Where does most of the chamomile we source grow?
Most of the English or Roman chamomile (Anthemis nobilis) we source for various products grows in the beautiful countryside in the south of England, where sustainable agricultural practices are fully embraced.
The small shrub produces pompom flowers and has a sweet, apple and herbaceous scent. Roman Chamomile is a perennial plant. The plants stay in the ground for many years – some for over 30 years. Perennial plants help to increase the stored carbon and nitrogen in the soil over time which can improve the soil’s ecosystem.
The harvesting is done only once a year, in the height of summer when the plants are in full bloom.
Tell us more
In Anglo-Saxon times, chamomile was considered one of the nine sacred herbs, along with fennel and nettle, and recognised even back then for its healing properties. Roman Chamomile is widely used in cosmetic and personal care products from shampoos to face products, as well as in pharmaceuticals, aromatherapy, and is said to be beneficial for relieving stress and improving sleep.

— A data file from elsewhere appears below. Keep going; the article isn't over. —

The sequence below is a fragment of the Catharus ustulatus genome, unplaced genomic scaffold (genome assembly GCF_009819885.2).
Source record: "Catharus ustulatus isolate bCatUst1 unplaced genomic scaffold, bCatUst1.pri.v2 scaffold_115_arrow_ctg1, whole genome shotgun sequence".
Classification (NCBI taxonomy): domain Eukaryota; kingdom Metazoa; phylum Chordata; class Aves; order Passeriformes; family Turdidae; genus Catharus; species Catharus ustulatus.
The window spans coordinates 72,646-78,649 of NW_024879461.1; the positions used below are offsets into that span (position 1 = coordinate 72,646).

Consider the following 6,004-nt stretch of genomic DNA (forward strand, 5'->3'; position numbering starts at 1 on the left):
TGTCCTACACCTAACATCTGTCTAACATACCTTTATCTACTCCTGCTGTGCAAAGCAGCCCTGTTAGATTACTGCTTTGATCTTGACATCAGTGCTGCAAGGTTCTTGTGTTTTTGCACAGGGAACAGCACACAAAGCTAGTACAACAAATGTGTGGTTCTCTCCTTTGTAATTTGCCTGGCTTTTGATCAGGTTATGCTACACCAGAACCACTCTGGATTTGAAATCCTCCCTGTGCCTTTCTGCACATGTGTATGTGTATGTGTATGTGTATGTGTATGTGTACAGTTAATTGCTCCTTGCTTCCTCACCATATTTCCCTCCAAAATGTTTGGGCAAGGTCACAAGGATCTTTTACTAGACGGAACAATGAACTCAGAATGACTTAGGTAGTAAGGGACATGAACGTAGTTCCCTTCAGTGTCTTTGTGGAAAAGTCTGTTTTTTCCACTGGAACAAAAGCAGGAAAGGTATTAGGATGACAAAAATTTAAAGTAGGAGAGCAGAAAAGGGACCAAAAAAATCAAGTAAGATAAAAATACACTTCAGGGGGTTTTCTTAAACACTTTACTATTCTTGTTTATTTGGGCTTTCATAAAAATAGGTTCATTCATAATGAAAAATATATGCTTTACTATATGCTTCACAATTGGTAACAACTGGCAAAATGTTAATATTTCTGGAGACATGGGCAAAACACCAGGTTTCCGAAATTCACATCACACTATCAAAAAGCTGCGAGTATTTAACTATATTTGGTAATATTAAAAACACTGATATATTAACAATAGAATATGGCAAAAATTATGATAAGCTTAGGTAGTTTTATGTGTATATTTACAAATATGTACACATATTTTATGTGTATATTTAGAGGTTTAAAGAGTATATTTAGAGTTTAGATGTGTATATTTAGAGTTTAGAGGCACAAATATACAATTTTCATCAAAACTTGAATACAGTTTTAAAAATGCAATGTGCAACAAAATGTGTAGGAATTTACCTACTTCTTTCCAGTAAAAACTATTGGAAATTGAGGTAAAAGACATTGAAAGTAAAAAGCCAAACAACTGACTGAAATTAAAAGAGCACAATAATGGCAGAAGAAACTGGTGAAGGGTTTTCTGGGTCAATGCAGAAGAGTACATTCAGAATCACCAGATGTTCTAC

Why we love chamomile
Our oil is extracted from the pompom like flowers through steam distillation. We have been working with these oils for a very long time with a range of products featuring this ancient and popular herb. As we source our chamomile in England, we’re able to work closely with the farmers to ensure the great quality we’re known for.
As well as cosmetic and personal care products, chamomile is a key ingredient in the functional beverage space, particularly in the non-alcoholic beverage market, owing to its calming properties. It pairs well with apple, mint and citrus and we’ve seen it become more popular over the years as consumers are looking for more sophisticated adult beverages.
Chamomile comes from the Greek word chamamelon meaning apple.
Find out more about our capabilities in herbs, spices and florals.
We strive to create extracts and ingredients people love, in a way that protects people, and our planet. Find out more about sustainability at Treatt.